updated 11/20/2005 3:14:39 AM ET 2005-11-20T08:14:39

Laurence Theil lounges around in bed, with attendants to massage her back and bring her breakfast on a tray.

But it isn't exactly a life of leisure: Theil has spent 50 straight days confined to bed for space research.

She is not allowed to stand or sit up, ever, and there's a 24-hour surveillance camera to make sure. She showers lying down and even jogs in bed, strapped in to a vertical treadmill that makes people feel they are racing up a wall.

"Running while you're on your back takes some getting used to," says the 36-year-old French nurse, one of 24 Europeans who volunteered to boldly go where few women have gone before — to bed for 60 days.

The joint study by the European Space Agency, the French space agency CNES, the Canadian Space Agency and NASA will fill in unknowns about how to protect women astronauts from the dramatic physical side effects of weightlessness.

Twelve women completed the study six months ago; the rest are now in bed at a hilltop research center overlooking the red tile roofs of Toulouse, in southwest France. Day and night, in comfy T-shirts and pajamas, they lounge on hospital beds tilted so their feet are 6 degrees higher than their heads — provoking a physical reaction akin to weightlessness.

In space, like in the off-kilter beds, fluids shift to the upper body, which can make the face swell, disrupt digestion and bring on vertigo.

In microgravity, the magic of floating makes up for it. "Human beings become halfway between a fish and a bird," said Roberto Vittori, a European Space Agency astronaut who visited the clinic to cheer volunteers on.

But floating also means being deprived of weight-bearing exercise. The lower body starts wasting away: People lose up to 3 percent of muscle mass a week in some parts of their legs at first, and bone mass in segments of their lower bodies drops about 2 percent in a month, said Dr. Peter Jost, project manager for the study.

Bed-rest studies are frequent in space study, and testing nutritional supplements and exercise routines is important to keep astronauts fit for longer missions. A manned trip to Mars, for example, would expose astronauts to weightlessness or reduced gravity for up to three years. When they land on the Red Planet, they have to be strong enough to work.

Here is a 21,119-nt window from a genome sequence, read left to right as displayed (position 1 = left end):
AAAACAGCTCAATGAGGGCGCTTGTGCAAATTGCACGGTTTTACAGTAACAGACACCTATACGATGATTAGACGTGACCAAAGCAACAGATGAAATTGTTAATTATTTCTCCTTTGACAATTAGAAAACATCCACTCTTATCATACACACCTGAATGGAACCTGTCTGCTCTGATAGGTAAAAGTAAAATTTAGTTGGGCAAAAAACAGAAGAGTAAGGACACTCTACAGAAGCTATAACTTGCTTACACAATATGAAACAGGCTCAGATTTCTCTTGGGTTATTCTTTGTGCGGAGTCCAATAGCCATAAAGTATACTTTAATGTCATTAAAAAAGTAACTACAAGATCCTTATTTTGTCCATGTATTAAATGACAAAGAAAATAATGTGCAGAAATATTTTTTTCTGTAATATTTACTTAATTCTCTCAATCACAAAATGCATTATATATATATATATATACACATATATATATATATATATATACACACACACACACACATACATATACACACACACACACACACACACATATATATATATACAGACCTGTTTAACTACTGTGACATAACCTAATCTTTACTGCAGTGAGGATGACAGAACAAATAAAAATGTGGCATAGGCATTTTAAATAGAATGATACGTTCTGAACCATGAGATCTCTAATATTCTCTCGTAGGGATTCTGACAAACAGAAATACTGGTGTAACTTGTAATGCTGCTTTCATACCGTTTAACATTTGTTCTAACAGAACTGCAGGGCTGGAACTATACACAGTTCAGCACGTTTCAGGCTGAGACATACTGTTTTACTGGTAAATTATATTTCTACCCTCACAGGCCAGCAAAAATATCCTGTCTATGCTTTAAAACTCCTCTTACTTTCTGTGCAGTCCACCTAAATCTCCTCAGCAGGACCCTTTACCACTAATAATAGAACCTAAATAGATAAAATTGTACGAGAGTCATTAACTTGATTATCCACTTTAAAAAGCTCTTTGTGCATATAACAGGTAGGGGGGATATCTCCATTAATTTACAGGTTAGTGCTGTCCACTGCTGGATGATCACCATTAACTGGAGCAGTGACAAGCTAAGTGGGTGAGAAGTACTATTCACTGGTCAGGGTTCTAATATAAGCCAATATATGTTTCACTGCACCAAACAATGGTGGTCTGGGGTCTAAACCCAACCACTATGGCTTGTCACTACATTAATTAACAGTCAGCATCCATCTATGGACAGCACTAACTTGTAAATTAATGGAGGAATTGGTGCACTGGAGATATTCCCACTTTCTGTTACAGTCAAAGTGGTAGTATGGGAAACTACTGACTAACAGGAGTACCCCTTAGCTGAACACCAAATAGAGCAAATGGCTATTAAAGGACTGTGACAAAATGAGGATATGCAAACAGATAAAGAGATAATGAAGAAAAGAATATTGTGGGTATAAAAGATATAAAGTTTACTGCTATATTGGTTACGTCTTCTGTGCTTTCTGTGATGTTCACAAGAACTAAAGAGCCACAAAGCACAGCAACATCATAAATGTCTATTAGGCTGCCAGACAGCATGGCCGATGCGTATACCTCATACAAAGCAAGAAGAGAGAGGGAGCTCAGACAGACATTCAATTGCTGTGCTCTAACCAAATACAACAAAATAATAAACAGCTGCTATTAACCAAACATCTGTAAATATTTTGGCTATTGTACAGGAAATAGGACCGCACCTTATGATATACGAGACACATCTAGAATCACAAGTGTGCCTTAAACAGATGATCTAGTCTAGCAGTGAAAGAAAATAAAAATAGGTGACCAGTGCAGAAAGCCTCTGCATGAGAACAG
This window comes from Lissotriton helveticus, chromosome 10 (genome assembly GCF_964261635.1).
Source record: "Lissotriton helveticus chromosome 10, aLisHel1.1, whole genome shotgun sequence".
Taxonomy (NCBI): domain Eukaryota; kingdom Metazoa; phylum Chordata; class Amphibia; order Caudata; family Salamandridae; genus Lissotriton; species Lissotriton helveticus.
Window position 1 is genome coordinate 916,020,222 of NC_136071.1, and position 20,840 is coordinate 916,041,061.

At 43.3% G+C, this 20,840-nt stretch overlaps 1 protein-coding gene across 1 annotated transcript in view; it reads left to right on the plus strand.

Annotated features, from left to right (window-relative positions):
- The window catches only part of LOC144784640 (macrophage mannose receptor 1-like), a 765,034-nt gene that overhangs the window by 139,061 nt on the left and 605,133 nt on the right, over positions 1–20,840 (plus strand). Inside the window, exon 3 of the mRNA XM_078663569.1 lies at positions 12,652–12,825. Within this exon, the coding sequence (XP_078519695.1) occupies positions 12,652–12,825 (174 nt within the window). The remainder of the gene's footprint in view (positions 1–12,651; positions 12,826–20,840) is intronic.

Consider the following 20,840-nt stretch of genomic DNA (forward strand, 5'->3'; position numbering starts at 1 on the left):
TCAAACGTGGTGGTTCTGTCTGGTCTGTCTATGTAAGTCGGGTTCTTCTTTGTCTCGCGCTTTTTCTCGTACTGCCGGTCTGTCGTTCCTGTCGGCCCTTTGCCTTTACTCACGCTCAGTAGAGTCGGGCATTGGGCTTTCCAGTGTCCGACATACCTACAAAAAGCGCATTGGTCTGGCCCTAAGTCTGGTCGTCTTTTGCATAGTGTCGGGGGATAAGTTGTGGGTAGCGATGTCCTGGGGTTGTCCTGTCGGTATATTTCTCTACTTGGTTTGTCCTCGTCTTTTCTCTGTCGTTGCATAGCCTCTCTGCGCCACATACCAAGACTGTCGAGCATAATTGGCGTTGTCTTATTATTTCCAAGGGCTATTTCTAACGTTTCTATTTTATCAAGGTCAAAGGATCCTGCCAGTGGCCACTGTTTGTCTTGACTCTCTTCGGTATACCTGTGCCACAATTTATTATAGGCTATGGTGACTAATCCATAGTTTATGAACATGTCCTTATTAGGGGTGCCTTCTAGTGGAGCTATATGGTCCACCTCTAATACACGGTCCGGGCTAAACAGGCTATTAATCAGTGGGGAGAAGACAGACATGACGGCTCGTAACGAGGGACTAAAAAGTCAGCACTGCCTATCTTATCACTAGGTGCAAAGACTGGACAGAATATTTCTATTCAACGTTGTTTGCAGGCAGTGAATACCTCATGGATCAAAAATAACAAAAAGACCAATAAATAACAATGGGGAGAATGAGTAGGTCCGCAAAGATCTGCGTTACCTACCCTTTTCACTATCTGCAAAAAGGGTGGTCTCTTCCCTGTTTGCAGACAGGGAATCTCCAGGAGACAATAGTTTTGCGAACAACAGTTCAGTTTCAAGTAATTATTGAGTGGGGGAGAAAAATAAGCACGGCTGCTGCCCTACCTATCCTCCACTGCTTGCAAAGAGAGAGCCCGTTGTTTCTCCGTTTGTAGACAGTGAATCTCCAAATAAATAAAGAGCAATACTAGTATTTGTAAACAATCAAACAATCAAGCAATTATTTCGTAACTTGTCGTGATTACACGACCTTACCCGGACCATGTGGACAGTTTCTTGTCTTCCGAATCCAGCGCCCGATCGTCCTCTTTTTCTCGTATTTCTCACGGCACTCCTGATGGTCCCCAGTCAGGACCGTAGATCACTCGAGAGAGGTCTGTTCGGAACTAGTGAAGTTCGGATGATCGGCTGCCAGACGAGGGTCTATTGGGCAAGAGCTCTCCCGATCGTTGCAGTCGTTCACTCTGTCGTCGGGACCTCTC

Few of the studies have focused on women, however, as 10 times as many men than women have been astronauts, Jost said. Today, nearly 21 percent of NASA's astronauts are women.

"We know there are subtle differences, but we don't know which, and to what extent," Jost said.

One question mark is the ideal level of exercise to protect women from bone loss, keeping in mind that strenuous workouts can modify women's complex hormonal systems and cause their periods to stop.

In the first group of bed-rest volunteers, all lost bone mass at first, but after six months they are back to normal, said Dr. Arnaud Beck, the coordinator in charge of medical ethics.

One surprise find: Past research from short-term missions suggested that women astronauts are more susceptible to dizziness after returning home. But that did not prove true during tests in Toulouse. One possibility is that the difference may fade or disappear during long-term missions.

Volunteers came from across Europe to spend 100 days at the center, more than half of it in bed. They are paid $17,500 to give constant blood samples, submit to electrocardiograms and take tests for bone density and muscle strength. Their urine — all of it — is stored and analyzed. The women also receive counseling and are meticulously cared for. Scientists will check up on them for three years.

Anne Bouchet, a 36-year-old translator, is used to putting her body to the test hiking in the French Alps. She signed up to test the opposite extreme — sloth.

"I thought it would be interesting to live confined for a long period, without moving at all," says Bouchet, who papered her walls with cheery marker drawings by her nieces. One shows a rocket blasting off, an inspirational touch. (Under the study's rules, The Associated Press was not allowed to speak face-to-face to the volunteers during a recent visit. They described their routines while chatting by telephone from down the hall.)

Bouchet is a member of the control group. Another group is testing protein supplements. Theil is among those on a high-power exercise regimen that includes the vertical treadmill. The contraption generates artificial gravity and sucks the soles of her feet to the tread — even though her toes are pointed to the ceiling and she is on her back.

Theil feels in good shape and says she even lost some flab on her legs. On Nov. 27, she will test them on solid ground.

She might be wobbly, if the first group is anything to go by. All of the women could walk, if unsteadily. The most stir-crazy among them wanted to run.

© 2013 The Associated Press. All rights reserved. This material may not be published, broadcast, rewritten or redistributed.


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